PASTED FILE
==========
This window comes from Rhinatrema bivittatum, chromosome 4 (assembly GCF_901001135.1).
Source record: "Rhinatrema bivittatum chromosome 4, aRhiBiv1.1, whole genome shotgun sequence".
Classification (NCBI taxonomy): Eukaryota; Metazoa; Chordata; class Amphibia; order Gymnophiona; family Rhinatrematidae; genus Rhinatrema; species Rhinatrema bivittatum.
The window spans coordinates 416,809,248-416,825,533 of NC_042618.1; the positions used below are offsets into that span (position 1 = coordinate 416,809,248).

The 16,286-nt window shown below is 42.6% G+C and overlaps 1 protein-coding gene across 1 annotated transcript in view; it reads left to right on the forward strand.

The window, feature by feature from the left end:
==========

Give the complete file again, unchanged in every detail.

This window comes from Rhinatrema bivittatum, chromosome 4 (assembly GCF_901001135.1).
Source record: "Rhinatrema bivittatum chromosome 4, aRhiBiv1.1, whole genome shotgun sequence".
Classification (NCBI taxonomy): Eukaryota; Metazoa; Chordata; class Amphibia; order Gymnophiona; family Rhinatrematidae; genus Rhinatrema; species Rhinatrema bivittatum.
The window spans coordinates 416,809,248-416,825,533 of NC_042618.1; the positions used below are offsets into that span (position 1 = coordinate 416,809,248).

The 16,286-nt window shown below is 42.6% G+C and overlaps 1 protein-coding gene across 1 annotated transcript in view; it reads left to right on the forward strand.

The window, feature by feature from the left end: